Tearing up the social contract, piece by piece

Thanks to Cheney, kids now grow up thinking that torture is a "controversy" rather than plain wrong


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March 5, 2010 6:06PM (UTC)

The other day I wrote about having that sick feeling in my stomach over the latest attack on the social contract with respect to the unemployment benefits extension. I think we always find these attacks startling and somewhat paralyzing when they happen because they go against our instinctive belief in a certain national moral consensus. They are radical propositions that seem so outrageous that we can't believe we have to argue the point until it's too late.

I used the issue of torture as a previous assault on the social contract and I think it's been born out that as a nation we no longer believe in an absolute prohibition on torture. You'll recall that at one time President Bush very scrupulously insisted "the United States doesn't torture," an odd turn of phrase which was later adopted by President Obama as well. Aside from the legal exposure, I think it was the old tribute vice pays to virtue in that they at least paid lip service to the idea that torture was wrong (even if they winked and nodded to the bloodthirsty sadists while they did it.) Today what we hear are full-throated defenses of torture. They've successfully defined this deviancy down.

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Get ready for another one, which takes a slightly different approach although not one which is unprecedented:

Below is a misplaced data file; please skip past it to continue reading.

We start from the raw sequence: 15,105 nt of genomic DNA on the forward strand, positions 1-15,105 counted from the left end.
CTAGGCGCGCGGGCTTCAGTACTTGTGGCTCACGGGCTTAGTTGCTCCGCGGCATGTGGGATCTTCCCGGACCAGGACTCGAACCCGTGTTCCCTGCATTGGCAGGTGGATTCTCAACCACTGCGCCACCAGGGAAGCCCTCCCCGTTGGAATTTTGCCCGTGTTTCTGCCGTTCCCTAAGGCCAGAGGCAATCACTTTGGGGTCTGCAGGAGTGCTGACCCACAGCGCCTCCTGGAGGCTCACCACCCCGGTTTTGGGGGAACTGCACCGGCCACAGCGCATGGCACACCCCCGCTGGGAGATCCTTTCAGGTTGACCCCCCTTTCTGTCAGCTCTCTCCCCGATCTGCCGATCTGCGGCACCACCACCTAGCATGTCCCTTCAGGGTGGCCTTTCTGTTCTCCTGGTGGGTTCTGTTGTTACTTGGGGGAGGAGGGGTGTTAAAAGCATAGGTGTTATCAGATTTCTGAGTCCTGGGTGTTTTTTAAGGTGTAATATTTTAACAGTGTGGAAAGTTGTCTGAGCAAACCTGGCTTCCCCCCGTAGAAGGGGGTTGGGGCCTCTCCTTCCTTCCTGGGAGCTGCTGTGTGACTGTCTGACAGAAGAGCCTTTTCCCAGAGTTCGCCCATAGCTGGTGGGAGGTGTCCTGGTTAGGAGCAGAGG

As Glenn Greenwald says:

This new ad -- from Liz Cheney and Bill Kristol's group "Keep America Safe" -- might truly be the most repellent and vile political ad of the last decade.

It's another example of the patented "I know you are but what am I" routine which the Republicans have perfected over the years. This one is obviously designed to create some equivalency in the minds of citizens between the heinous torture advocates John Yoo, Jay Bybee, David Addington etc., and defense lawyers who, by definition, very often defend guilty clients. Indeed, it's a cornerstone of our judicial system. I assume the right-wing radio talkers will spin the idea that these defense lawyers are terrorist sympathizers hard and before long, we'll have full fledged debates about whether or not they should be disbarred. At that point, most Americans will tune out and say "they're all scum" and that will be that.

But the larger point is that this kind of argument, however cynically designed to cover Dick Cheney's historical legacy, results in the same ripping of the social contract as the torture "controversy." Over time a fair number of people begin to believe that something we were all taught in grade school as an absolute -- a constitutional right to counsel -- is controversial. And another piece of our consensus about what the constitution means will have been destroyed (by some very creepy authoritarians, I might add).

And the greatest irony of all this is that for decades one of the most famous screeching critics of what they used to call moral relativism was none other than Lynne Cheney. Shamelessness and hypocrisy don't even begin to explain it.


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